BCCI’s pay equity for women in cricket is a benchmark for other sports federations

Female cricketers will receive the same salary as their male counterparts for international matches, according to the announcement by BCCI secretary Jay Shah. With Thursday’s (October 27) announcement, India’s top cricket governing body ushered in a major reform that is a leap forward in pay equity.

By leveling the playing field in cricket, India’s most popular sport, BCCI has sent a strong message about gender equality and equal pay.

Making the announcement, Shah wrote on Twitter: “I am happy to announce @BCCI’s first step towards the fight against discrimination. We are implementing a pay equity policy for our contracted @BCCIWomen cricketers. Match fees for men’s and women’s cricket will be the same as we enter a new era of gender equality in cricket.

In the tweet thread, he wrote: “@BCCIWomen female cricketers will receive the same match fee as their male counterparts. Test (INR 15 lakhs), ODI (INR 6 lakhs), T20I (INR 3 lakhs). Pay equity was my commitment to our female cricketers and I thank the Apex Council for their support. Jai Hind 🇮🇳”

BCCI sticks for female players

The BCCI marked the beginnings of sports organizations in favor of gender-neutral pay levels. The move knocks the patriarchal ball out of the park with all sections of society hailing the “equality coverage campaign.

This is not the only movement where the BCCI has stood to promote women‘s cricket. The Council has launched Women’s Under-15 cricket and in January 2023, India will play the first-ever ICC Women’s Under-19 T20 World Cup. In fact, the U-15s have started to keep their sights set on the upcoming big event in South Africa.

There couldn’t have been a better ground for these teenage girls playing these tournaments. They are the stars of tomorrow, who hold the future of Indian women’s cricket in their capable hands. The wider the platform, the higher the exposure and therefore the better they perfect their game.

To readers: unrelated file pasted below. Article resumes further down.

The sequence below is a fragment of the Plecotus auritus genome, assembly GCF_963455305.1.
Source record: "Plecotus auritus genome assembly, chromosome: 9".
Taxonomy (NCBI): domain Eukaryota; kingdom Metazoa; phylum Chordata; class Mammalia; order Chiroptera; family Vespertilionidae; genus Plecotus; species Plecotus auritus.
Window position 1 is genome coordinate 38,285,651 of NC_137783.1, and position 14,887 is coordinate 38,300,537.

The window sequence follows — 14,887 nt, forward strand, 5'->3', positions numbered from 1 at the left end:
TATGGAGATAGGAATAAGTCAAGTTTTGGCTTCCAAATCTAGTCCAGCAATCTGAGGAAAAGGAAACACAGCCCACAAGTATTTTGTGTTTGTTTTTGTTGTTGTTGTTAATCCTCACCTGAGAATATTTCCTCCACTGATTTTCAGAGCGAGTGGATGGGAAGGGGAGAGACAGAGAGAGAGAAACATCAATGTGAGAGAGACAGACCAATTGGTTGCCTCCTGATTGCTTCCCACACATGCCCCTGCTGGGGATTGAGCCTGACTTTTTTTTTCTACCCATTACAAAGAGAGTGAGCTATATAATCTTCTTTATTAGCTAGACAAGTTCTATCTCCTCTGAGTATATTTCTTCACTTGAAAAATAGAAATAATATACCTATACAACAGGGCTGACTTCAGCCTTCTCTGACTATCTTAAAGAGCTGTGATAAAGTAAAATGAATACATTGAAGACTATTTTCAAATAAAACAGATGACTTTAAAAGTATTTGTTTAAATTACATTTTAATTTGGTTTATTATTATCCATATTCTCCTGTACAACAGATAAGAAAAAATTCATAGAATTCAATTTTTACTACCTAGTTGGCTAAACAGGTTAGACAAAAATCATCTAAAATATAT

Women’s IPL can be a game changer

Could pay parity in international games have a ripple effect? More importantly, could equal pay also mean fairness for girls who have dreamed of a career in sport since the women in blue made history at the 2017 World Cup final? – without winning the prize, they won hearts and a place for women. cricket in India that day.

Since then, women’s cricket began to receive the eyeballs that naysayers said it would never get, endorsements followed and the ball took off.

Six years later, the Indian Women’s Premier League is expected to take place, but with only 5 franchises. Delayed, but significant and a welcome development.

As international tournament players hog the lion’s share of investment in the sport, domestic cricket is starving. But that’s where the stars are born. With the women’s IPL, it is hoped that girls playing domestic cricket will also be paid according to the scale, have access to nutritionists, coaches and other facilities that can give their game an edge.

IPL would also bring the girls exposure – the one thing they’ve been sorely missing all these years. With BCCI having its skin in the game, women’s cricket can reach great heights, not only shattering but shattering the glass ceiling.

When the BCCI hit a long sixer

India’s women’s cricket is on a roll, but speed bumps remain. One of them is that female-specific kits are still rare – a problem reported even by overseas players. Women playing below the level of international and franchise cricket have to make do with ill-fitting uniforms and heavy equipment – ​​often designed for men.

How’s that still going in 2022, you ask? Better late than never, we say. Progress should be celebrated, but there is no turning away from the unreasonably long time it took to usher in these changes.

Will others follow BCCI’s example?

We hope. While the BCCI has set the target score, other sports associations have to play hard to catch up. The wage gap is widening with every game that passes in all sports practiced in the country.

Take hockey, for example. According to media reports, the wage gap between male and female players is tenfold. Squash champion Dipika Pallikal made headlines in 2015 when she refused to play in the national squash championship in Kerala due to the huge difference in prize money for men and women for the same sport! Reports state that the prize money for the male champion was Rs 1,25,000 while for the female champion, it was Rs 50,000. The gap was later made up by making the prize money Rs 1,25,000 for men and women.

The prize money offered to sportspeople may be on an equal footing, but there is little information on the compensation men and women receive in other popular sports in India and whether sponsors pay and charge players. differently.

In sports, players shouldn’t have to follow an obstacle course of outdated gender norms and instead focus on the game.

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